OPPOSITION Leader, Aubrey Norton appears to be in campaign mood and this cannot be more evident at his recent rally held at the Burnham Basket Ball Court, Middle Street, Georgetown.
The Opposition Leader, addressing a sizable gathering, many of whom were bussed in from various parts of the country, used his speaking time to make a number of claims, some of which would be dismissed even by school boys, as bizarre.
From all that he said, two things stood out. The first was his defence of his refusal to shake the President’s hand and second, the claim that the Coalition would win the next regional and general elections with a clean voters’ list.
His refusal to shake the President’s hand is a first from an Opposition Leader in Guyana. Even during the period of rigged elections in Guyana, then Opposition Leader, Dr Cheddi Jagan, never shied away from shaking the hands of Forbes Burnham and Desmond Hoyte, both of whom whose party, the People’s National Congress (PNC) had illegitimately occupied the seat of power for close to three decades. In fact, Dr Jagan had embraced Burnham when Guyana became an Independent nation on the night of May 26, 1966.
It is in this light that the current public posture exhibited by the Opposition Leader comes across as immature and portrays him as a person who lacks diplomacy and the wherewithal to skillfully deal with issues that he perceives as grievances or matters of concerns to his party.
Naturally, many expect better from the Opposition Leader but his behaviours should not come as a great surprise to all. Norton, before becoming Opposition Leader, as a leading player in the PNC, gained a formidable reputation as a grassroots organiser. The role of the PNC during post-election unrest and other unsavoury events is well known. His refusal to engage in a basic exchange of pleasantry with the President strongly indicates that he has not graduated from the politics of organising the grassroots to carving out a character befitting of a national leader.
His explanation that he will not shake the hand of his ‘oppressor’ is also both outlandish and out of place and from all appearances is an upgrade of his initial claim that the President had ‘bullied’ him into a handshake at a recent function held at the British High Commission.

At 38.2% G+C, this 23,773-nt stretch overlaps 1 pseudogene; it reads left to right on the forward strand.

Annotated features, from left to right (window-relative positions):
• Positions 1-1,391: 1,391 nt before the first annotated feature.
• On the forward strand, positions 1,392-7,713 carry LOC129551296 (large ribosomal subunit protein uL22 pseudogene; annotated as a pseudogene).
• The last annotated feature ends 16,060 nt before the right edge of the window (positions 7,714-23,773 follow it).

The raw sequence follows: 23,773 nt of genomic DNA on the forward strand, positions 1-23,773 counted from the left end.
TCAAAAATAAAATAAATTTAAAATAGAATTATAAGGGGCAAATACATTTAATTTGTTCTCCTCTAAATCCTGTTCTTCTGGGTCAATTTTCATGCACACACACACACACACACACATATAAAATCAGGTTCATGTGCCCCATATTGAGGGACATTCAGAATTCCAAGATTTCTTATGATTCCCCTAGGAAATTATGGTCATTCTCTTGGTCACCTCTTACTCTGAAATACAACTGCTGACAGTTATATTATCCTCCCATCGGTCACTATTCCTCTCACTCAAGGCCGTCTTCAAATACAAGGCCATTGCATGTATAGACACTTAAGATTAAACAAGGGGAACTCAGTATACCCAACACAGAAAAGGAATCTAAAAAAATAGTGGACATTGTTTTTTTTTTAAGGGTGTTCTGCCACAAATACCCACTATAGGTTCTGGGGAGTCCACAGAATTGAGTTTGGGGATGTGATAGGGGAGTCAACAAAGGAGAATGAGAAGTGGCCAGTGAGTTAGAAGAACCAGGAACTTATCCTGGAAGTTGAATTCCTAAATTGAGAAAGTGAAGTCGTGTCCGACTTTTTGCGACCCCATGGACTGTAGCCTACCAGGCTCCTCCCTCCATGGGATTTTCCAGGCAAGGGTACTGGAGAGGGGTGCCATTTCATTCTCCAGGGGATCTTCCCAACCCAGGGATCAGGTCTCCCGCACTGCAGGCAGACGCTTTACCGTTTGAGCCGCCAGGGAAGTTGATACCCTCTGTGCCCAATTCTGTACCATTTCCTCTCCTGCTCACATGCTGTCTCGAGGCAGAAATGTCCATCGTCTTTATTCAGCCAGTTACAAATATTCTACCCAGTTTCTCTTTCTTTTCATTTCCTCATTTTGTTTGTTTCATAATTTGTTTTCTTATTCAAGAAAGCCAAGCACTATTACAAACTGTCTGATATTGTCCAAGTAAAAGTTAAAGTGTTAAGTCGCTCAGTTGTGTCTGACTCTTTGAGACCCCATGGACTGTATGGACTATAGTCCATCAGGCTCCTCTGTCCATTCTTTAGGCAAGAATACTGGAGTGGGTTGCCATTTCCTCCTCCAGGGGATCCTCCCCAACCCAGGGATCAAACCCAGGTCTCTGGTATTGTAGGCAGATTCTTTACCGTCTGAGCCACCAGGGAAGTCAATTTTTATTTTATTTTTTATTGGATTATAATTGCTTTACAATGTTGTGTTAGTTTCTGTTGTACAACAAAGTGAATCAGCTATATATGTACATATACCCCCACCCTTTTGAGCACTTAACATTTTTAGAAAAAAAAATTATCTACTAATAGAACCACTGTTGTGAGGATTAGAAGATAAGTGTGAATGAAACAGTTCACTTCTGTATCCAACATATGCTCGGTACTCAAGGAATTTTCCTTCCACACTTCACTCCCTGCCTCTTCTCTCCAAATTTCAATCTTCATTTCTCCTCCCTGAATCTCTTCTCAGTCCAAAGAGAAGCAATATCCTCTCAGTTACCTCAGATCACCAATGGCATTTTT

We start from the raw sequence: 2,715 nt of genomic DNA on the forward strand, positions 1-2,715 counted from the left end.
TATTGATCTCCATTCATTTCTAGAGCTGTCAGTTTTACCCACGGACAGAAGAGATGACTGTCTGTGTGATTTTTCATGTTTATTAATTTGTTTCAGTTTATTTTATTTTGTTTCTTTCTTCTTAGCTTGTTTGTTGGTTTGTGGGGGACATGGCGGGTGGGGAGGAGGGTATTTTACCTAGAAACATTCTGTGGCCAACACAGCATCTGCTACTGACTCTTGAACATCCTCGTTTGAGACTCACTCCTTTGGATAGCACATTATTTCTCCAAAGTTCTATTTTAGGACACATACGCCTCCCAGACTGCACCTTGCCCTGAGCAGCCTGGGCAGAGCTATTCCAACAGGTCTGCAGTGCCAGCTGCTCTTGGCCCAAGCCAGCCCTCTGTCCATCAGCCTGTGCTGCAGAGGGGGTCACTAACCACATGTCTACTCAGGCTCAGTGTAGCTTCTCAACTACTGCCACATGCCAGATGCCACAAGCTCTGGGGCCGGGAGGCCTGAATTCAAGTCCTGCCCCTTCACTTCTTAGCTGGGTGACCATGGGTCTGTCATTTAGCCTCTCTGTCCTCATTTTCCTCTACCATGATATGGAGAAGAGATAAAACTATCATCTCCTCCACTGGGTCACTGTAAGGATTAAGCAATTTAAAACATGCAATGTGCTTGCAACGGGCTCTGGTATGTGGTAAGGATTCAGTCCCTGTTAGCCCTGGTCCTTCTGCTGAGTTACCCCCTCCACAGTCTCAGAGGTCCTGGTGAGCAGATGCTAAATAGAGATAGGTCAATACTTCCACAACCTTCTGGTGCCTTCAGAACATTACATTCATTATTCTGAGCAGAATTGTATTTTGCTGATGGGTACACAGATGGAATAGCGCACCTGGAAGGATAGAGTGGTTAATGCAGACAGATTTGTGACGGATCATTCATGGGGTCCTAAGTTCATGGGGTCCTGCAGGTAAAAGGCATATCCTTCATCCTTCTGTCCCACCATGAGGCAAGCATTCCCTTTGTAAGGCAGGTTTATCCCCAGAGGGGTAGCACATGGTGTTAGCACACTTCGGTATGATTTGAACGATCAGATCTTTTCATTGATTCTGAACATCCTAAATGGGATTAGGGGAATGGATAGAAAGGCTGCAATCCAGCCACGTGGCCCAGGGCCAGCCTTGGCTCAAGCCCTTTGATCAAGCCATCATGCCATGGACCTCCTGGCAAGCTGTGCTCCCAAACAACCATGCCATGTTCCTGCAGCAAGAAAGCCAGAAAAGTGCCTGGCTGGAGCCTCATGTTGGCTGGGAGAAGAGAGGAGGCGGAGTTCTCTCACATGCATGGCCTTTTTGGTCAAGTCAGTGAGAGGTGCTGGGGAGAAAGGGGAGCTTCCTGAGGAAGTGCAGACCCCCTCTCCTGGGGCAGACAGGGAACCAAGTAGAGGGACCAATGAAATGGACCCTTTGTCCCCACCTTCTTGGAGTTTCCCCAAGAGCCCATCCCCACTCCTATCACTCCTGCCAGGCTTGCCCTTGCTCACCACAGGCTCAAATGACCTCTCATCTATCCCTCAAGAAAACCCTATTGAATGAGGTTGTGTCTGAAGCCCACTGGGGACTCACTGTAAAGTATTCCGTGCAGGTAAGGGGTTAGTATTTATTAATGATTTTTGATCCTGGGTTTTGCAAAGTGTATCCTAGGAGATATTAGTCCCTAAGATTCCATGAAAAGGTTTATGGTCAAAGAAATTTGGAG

It would be instructive for Norton to look more inwards to see who the ‘oppressors’ are. It was during the Coalition’s tenure in government that more than 70,000 Guyanese lost their jobs, some of whom were supporters of the Coalition. In fact, the situation was so dire that even a member of the Coalition compelled by his conscience, broke ranks and voted in support of the 2018 no-confidence motion that eventually saw its removal from power.
The word ‘eventually’ is used because the Coalition used every crooked trick it conceived or conjured up to cling to power for over two years after the no-confidence motion was legitimately passed against them.
What Norton should realise is that the Coalition lost the 2020 general and regional elections with a clean list in an elections that was certified by the international community as free and fair.
It should be noted that the Coalition had repeatedly attacked the list after the no-confidence vote in their bid to delay the elections as long as possible and had employ a similar strategy to derail the recount of votes of the 2020 elections that was supervised by CARICOM.
During the recount process, the Coalition made a number of claims, including votes from dead persons and persons who migrated. However, the CARICOM team, which the Coalition had described as the ‘most competent’ interlocutor, had roundly dismissed these claims as a “fishing expedition” and time-wasting exercise.
A few things should be noted about the Coalition after the 2015 general and regional elections. Since those elections, the AFC has been literally swallowed by the PNC, the most dominant party in the Coalition. The AFC is also contemplating a divorce from the Coalition and given the treatment it received from the PNC while in the Coalition, it is unfathomable that any new and promising political party will want to join the Coalition, at least, in the near future. The PNC has never won a general and regional election legitimately and does not have the numbers to gain political power on its own.
It will therefore be better for Norton to objectively criticise the government but also work with the government in the interest of Guyana. His current behaviour is the wrong approach. He appears to possess the qualities that will destine him to be a long-term Opposition Leader and that is if his party would want him to be there.